The other night when I was lying with the girls in bed as they fell asleep, I decided to check Facebook on my phone. This is pretty normal for me. Another common activity is answering questions on Facebook. Other bloggers often re-post questions they’ve been asked on their wall. It’s like an online La Leche League meeting and it’s lovely.
So this is what I did that night. A breastfeeding blogger who I used to love reading, but has since quit blogging (and I was very sad to see her go!), still keeps her Facebook page active. She frequently re-posts questions and this night, had re-posted this:
From the wall: Best way to wean a 1-year old.. Please help?
I clicked on it thinking I might find some answers that I can apply to our weaning situation. Sadly, some of the responses were pretty judgmental and not helpful at all. Multiple mamas responded something along the lines to “I don’t know because I do child-led weaning.” No advice, links, references, or anything else that could help her. Just a holier-than-thou attitude.
They don’t know this mother’s situation. Maybe she is agonizing over weaning. Maybe she’s about to start chemo or has another medical reason. Maybe she’s pregnant and can’t stand it anymore. Maybe she just doesn’t want to nurse anymore. That’s okay. Both sides need to be happy in the relationship. Why does this have to become another dividing issue? Why is a mother not good enough for nudging weaning along? Why must mothering be all about self-sacrifice and never taking your own feelings into consideration?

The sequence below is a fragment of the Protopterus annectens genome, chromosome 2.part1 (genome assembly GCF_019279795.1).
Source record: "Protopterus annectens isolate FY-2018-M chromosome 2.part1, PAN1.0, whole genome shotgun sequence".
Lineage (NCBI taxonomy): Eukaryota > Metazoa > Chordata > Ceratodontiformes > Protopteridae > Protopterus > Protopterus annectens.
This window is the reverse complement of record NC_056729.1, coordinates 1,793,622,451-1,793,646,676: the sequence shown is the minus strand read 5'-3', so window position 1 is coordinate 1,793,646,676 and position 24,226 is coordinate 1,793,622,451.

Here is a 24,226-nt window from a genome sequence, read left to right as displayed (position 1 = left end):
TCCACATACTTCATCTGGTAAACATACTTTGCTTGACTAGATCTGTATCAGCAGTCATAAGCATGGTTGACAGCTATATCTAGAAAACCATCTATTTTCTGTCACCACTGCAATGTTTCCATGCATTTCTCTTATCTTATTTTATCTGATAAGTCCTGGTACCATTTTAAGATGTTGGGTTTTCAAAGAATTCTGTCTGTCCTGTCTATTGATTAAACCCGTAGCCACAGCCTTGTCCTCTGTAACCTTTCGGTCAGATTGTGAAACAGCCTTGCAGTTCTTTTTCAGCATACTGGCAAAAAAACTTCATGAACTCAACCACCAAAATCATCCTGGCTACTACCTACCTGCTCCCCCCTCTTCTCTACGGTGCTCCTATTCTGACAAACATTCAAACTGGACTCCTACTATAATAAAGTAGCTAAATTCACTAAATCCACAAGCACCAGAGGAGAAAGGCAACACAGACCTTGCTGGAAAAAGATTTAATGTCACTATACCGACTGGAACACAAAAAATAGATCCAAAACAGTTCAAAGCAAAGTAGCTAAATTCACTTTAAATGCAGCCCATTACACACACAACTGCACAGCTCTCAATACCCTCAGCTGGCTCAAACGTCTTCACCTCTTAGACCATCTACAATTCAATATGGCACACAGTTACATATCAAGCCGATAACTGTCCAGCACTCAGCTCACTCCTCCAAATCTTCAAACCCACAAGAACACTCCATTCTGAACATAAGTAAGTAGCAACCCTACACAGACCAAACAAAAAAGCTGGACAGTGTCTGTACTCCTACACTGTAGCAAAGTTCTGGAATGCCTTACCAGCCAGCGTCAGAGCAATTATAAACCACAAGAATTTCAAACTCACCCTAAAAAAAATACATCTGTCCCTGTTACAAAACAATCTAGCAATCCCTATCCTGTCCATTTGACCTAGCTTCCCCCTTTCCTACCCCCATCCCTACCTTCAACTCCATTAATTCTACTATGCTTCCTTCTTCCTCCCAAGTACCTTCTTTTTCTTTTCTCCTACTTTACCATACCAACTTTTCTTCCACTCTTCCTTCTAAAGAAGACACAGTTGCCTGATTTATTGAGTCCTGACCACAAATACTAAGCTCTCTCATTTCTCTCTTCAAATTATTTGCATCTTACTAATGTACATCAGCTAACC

If that mother doesn’t want to wean, but feels pressure from her family and friends, address that. If she thinks she has to wean because of a medicine she needs when there’s a breastfeeding-friendly alternative, inform her. If she’s weaning because of the problems she’s having with nursing, help her. But don’t give her more guilt to deal with. Don’t force your opinions on her. Don’t try to show her how much of a better mother you are than her because you’ll nurse until the end of eternity.
All mothers should know that it’s an option to let their child wean on their own. It’s a wonderful option at that. In our society, where so many lies about breastfeeding are circulating around posing as truths, mothers may not know. It’s okay to inform her. If she decides not to though, respect her choice. Don’t guilt her into breastfeeding longer. Don’t try to show that you’re a better mom than her. Just let her make the decision that is the best for her family.
Leave the self-righteous attitude at the door and learn to help your fellow mom.